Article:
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Thread: bicycles, an industrial design thread

  1. #36
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    Default Re: bicycles, an industrial design thread

    That I like.


  2. #37
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    Default Re: bicycles, an industrial design thread

    again, from the same company, this looks like something the old jcsoh* would ride










    * the new so cal joe rides a vespa, in flipflops
    Simpler is better, except when complicated looks really cool.

  3. #38
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    Default Re: bicycles, an industrial design thread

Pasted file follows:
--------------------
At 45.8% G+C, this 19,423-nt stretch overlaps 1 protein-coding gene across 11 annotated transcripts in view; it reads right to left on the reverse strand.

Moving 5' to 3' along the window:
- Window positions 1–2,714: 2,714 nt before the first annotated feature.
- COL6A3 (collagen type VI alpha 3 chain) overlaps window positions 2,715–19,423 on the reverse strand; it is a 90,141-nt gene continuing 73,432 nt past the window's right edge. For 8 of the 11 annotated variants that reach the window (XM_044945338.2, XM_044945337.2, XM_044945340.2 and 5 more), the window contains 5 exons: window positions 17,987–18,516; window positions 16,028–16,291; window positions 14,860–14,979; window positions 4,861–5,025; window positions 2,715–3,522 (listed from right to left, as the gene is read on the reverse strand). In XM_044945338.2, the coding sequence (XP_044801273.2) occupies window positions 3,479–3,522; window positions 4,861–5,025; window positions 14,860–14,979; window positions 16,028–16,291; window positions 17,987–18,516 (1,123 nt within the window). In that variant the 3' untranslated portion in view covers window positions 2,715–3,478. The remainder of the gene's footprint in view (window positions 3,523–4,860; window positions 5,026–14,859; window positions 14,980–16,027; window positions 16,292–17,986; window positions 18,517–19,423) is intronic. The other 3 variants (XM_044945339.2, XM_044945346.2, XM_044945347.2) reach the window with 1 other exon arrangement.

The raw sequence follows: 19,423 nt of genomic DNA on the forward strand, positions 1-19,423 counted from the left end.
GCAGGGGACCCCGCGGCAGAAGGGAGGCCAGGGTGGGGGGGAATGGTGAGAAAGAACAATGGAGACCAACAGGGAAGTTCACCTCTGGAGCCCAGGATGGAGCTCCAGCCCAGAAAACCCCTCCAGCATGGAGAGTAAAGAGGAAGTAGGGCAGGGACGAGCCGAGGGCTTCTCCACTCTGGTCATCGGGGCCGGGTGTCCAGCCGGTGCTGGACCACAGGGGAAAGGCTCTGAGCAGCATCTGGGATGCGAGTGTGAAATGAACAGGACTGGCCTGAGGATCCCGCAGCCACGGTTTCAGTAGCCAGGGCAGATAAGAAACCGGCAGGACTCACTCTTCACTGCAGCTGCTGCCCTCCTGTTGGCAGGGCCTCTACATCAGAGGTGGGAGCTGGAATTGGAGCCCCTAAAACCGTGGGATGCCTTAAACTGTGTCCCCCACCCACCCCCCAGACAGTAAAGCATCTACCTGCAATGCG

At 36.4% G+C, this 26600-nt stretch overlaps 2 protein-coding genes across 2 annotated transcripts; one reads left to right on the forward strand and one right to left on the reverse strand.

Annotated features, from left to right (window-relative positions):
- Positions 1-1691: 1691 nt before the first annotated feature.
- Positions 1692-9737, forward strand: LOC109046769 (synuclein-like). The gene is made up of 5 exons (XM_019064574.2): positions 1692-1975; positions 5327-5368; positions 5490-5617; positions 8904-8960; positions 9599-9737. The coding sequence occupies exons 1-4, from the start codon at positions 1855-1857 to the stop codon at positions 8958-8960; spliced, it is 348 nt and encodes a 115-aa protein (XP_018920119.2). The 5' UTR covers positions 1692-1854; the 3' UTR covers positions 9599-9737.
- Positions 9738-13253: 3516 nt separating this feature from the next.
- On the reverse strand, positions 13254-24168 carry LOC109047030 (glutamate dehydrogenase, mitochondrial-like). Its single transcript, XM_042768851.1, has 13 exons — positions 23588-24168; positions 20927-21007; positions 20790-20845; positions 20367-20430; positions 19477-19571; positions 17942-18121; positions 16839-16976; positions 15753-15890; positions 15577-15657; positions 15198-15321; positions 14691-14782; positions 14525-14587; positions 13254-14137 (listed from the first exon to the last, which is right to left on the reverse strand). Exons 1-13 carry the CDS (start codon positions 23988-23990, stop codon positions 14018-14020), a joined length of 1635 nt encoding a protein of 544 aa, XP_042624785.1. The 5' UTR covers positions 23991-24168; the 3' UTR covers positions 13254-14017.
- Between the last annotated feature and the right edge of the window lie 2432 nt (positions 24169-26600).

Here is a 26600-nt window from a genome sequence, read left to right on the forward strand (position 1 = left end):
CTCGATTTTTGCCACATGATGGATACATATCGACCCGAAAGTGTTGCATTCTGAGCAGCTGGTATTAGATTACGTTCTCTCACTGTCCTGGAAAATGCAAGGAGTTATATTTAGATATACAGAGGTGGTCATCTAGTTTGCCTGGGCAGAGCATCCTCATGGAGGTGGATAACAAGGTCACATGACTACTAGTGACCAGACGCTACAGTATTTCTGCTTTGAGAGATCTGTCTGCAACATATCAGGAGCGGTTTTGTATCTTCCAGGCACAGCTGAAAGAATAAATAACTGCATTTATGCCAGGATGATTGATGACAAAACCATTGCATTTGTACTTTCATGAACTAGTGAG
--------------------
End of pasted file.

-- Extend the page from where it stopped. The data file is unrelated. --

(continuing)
Quote Originally Posted by Paul Pless View Post
    again, from the same company, this looks like something the old jcsoh* would ride








    * the new so cal joe rides a vespa, in flipflops
    That’s two different bikes, eh. Those campy wheels are poop. So are mavic wheels. Unless you enjoy buying skateboard bearings and freehub bodies. Ahem.
    Also, that flash gold cable housing is no es bueno.
    Campy 11, and that frame, however are sweet. And, that white saddle is bike pron.

    The middle bike buckled my knees with those high flange hubs.

    Peace,
    Robert

  4. #39
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    Default Re: bicycles, an industrial design thread

    just for you rob

    Simpler is better, except when complicated looks really cool.

  5. #40
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    Default Re: bicycles, an industrial design thread